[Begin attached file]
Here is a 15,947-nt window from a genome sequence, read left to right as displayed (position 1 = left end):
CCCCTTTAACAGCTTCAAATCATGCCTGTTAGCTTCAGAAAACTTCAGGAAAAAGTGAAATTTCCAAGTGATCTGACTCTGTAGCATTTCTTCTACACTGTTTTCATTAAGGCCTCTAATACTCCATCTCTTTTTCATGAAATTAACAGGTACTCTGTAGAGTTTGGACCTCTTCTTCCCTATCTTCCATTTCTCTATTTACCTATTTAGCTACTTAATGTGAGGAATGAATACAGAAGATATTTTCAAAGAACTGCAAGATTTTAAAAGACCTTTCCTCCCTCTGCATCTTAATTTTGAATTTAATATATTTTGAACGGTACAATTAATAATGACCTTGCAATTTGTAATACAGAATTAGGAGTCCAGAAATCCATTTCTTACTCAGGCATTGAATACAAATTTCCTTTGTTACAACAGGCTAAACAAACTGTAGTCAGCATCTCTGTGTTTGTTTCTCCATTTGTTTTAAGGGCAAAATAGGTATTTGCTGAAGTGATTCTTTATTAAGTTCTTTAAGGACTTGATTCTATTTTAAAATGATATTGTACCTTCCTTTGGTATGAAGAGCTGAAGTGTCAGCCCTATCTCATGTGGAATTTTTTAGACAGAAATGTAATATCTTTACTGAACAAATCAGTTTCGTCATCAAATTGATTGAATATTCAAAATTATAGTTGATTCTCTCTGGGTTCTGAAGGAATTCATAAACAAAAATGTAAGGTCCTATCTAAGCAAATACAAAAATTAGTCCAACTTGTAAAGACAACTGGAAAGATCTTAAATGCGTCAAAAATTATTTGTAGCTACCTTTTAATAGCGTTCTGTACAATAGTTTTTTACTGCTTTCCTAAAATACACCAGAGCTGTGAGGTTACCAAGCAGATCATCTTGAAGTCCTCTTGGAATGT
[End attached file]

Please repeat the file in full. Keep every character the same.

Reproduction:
Here is a 15,947-nt window from a genome sequence, read left to right as displayed (position 1 = left end):
CCCCTTTAACAGCTTCAAATCATGCCTGTTAGCTTCAGAAAACTTCAGGAAAAAGTGAAATTTCCAAGTGATCTGACTCTGTAGCATTTCTTCTACACTGTTTTCATTAAGGCCTCTAATACTCCATCTCTTTTTCATGAAATTAACAGGTACTCTGTAGAGTTTGGACCTCTTCTTCCCTATCTTCCATTTCTCTATTTACCTATTTAGCTACTTAATGTGAGGAATGAATACAGAAGATATTTTCAAAGAACTGCAAGATTTTAAAAGACCTTTCCTCCCTCTGCATCTTAATTTTGAATTTAATATATTTTGAACGGTACAATTAATAATGACCTTGCAATTTGTAATACAGAATTAGGAGTCCAGAAATCCATTTCTTACTCAGGCATTGAATACAAATTTCCTTTGTTACAACAGGCTAAACAAACTGTAGTCAGCATCTCTGTGTTTGTTTCTCCATTTGTTTTAAGGGCAAAATAGGTATTTGCTGAAGTGATTCTTTATTAAGTTCTTTAAGGACTTGATTCTATTTTAAAATGATATTGTACCTTCCTTTGGTATGAAGAGCTGAAGTGTCAGCCCTATCTCATGTGGAATTTTTTAGACAGAAATGTAATATCTTTACTGAACAAATCAGTTTCGTCATCAAATTGATTGAATATTCAAAATTATAGTTGATTCTCTCTGGGTTCTGAAGGAATTCATAAACAAAAATGTAAGGTCCTATCTAAGCAAATACAAAAATTAGTCCAACTTGTAAAGACAACTGGAAAGATCTTAAATGCGTCAAAAATTATTTGTAGCTACCTTTTAATAGCGTTCTGTACAATAGTTTTTTACTGCTTTCCTAAAATACACCAGAGCTGTGAGGTTACCAAGCAGATCATCTTGAAGTCCTCTTGGAATGT